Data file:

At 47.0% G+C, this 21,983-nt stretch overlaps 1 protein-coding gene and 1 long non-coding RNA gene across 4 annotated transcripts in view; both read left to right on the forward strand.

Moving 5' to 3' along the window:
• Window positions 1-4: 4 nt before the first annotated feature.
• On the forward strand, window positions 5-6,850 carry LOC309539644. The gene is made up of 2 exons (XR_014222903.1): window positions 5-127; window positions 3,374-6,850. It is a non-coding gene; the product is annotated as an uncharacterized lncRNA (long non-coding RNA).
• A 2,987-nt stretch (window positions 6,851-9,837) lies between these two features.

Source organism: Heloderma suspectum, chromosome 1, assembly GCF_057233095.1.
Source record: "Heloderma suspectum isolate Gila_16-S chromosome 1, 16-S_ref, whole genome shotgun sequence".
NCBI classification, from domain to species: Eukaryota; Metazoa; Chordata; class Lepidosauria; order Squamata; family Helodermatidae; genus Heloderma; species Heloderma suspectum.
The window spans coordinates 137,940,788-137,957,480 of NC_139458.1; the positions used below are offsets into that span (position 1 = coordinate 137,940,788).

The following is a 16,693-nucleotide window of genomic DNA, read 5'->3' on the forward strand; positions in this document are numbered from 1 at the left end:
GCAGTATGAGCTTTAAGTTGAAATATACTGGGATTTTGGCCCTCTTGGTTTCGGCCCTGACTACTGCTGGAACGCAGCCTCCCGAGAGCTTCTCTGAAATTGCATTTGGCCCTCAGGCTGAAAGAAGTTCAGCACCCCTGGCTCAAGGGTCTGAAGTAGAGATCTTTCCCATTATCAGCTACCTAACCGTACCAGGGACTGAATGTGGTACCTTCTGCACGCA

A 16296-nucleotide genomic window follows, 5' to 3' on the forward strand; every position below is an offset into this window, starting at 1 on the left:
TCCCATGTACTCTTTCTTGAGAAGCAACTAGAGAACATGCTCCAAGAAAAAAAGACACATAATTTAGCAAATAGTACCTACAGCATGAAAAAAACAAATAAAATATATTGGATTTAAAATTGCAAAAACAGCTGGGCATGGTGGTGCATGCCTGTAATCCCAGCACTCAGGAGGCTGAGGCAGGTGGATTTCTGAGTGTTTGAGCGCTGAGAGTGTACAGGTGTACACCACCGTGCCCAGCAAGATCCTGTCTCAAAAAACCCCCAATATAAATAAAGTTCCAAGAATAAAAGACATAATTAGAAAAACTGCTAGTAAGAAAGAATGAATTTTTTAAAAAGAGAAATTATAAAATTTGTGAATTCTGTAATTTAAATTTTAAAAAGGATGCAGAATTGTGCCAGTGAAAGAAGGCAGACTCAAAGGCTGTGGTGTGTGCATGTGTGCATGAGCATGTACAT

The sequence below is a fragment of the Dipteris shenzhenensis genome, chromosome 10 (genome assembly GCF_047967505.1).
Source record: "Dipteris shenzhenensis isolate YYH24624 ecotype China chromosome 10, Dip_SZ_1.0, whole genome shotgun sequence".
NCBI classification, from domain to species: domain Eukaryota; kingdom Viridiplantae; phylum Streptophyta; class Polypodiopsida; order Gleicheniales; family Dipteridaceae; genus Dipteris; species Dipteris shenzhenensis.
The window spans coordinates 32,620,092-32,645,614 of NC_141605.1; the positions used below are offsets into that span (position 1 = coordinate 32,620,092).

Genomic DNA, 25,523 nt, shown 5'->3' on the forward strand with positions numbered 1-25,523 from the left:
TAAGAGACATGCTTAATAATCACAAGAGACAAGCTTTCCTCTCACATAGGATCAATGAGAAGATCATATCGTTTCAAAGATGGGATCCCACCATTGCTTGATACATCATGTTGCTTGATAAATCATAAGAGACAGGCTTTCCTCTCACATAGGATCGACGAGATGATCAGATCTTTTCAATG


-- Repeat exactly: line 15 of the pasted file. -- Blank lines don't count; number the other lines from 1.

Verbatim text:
Source record: "Dipteris shenzhenensis isolate YYH24624 ecotype China chromosome 10, Dip_SZ_1.0, whole genome shotgun sequence".